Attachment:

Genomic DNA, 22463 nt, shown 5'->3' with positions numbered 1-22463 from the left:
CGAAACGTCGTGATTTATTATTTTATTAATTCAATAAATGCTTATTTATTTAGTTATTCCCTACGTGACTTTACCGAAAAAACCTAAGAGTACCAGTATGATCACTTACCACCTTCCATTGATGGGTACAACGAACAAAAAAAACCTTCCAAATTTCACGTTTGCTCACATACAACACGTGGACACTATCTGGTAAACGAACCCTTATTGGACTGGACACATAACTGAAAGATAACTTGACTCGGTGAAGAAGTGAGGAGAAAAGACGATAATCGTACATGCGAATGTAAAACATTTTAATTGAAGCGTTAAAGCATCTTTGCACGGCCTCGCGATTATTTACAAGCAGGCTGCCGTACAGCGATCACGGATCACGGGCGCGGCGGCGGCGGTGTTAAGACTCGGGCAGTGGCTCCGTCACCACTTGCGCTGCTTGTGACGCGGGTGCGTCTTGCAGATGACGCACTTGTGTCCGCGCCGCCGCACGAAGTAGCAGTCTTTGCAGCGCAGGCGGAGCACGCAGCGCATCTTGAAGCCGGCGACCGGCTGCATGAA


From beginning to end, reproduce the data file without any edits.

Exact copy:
Genomic DNA, 22463 nt, shown 5'->3' with positions numbered 1-22463 from the left:
CGAAACGTCGTGATTTATTATTTTATTAATTCAATAAATGCTTATTTATTTAGTTATTCCCTACGTGACTTTACCGAAAAAACCTAAGAGTACCAGTATGATCACTTACCACCTTCCATTGATGGGTACAACGAACAAAAAAAACCTTCCAAATTTCACGTTTGCTCACATACAACACGTGGACACTATCTGGTAAACGAACCCTTATTGGACTGGACACATAACTGAAAGATAACTTGACTCGGTGAAGAAGTGAGGAGAAAAGACGATAATCGTACATGCGAATGTAAAACATTTTAATTGAAGCGTTAAAGCATCTTTGCACGGCCTCGCGATTATTTACAAGCAGGCTGCCGTACAGCGATCACGGATCACGGGCGCGGCGGCGGCGGTGTTAAGACTCGGGCAGTGGCTCCGTCACCACTTGCGCTGCTTGTGACGCGGGTGCGTCTTGCAGATGACGCACTTGTGTCCGCGCCGCCGCACGAAGTAGCAGTCTTTGCAGCGCAGGCGGAGCACGCAGCGCATCTTGAAGCCGGCGACCGGCTGCATGAA